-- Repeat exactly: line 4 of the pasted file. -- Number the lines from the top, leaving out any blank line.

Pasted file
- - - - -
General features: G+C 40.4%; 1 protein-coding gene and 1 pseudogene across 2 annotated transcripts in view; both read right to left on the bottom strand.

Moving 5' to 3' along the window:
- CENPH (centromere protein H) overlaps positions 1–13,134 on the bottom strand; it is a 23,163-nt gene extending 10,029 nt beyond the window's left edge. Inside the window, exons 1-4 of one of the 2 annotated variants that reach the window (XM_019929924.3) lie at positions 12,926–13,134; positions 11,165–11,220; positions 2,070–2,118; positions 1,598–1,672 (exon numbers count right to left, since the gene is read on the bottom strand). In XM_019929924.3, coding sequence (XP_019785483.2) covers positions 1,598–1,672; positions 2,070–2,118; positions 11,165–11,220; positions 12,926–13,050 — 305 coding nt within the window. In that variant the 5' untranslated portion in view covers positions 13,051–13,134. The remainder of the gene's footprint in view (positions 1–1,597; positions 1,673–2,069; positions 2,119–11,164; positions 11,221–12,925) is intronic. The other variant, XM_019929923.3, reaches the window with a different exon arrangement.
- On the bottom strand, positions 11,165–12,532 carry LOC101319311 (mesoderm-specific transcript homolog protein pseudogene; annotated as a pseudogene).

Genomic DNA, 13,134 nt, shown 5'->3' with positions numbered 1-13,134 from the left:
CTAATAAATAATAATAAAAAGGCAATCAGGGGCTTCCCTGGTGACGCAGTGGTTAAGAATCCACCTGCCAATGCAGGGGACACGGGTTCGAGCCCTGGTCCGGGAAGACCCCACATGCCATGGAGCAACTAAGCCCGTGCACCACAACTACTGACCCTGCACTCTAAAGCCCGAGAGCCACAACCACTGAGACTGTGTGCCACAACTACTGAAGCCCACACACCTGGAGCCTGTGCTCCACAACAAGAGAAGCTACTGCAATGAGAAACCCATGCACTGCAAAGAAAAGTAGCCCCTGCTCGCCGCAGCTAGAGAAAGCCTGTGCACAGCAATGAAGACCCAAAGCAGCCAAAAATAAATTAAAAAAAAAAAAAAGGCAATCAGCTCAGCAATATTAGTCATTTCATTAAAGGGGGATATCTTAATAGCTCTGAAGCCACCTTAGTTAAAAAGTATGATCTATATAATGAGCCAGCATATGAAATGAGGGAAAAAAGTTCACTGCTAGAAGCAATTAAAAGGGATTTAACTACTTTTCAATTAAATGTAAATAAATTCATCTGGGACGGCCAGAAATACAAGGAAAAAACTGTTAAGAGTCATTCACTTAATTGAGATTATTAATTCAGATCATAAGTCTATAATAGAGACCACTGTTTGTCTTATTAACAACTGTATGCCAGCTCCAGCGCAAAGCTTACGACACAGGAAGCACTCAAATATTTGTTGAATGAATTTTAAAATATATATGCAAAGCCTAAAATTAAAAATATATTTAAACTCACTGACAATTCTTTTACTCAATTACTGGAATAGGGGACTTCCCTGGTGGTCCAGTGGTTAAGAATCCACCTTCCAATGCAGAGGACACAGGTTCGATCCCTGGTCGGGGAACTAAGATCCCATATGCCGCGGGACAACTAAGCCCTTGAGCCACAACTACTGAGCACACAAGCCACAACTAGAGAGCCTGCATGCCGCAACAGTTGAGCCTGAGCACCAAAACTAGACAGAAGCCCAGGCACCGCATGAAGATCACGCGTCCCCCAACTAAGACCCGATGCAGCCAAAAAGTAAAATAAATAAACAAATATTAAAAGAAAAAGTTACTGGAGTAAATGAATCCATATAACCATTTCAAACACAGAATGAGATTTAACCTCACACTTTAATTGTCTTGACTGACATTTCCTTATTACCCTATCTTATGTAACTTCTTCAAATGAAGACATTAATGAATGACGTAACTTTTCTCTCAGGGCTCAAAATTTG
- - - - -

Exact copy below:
- On the bottom strand, positions 11,165–12,532 carry LOC101319311 (mesoderm-specific transcript homolog protein pseudogene; annotated as a pseudogene).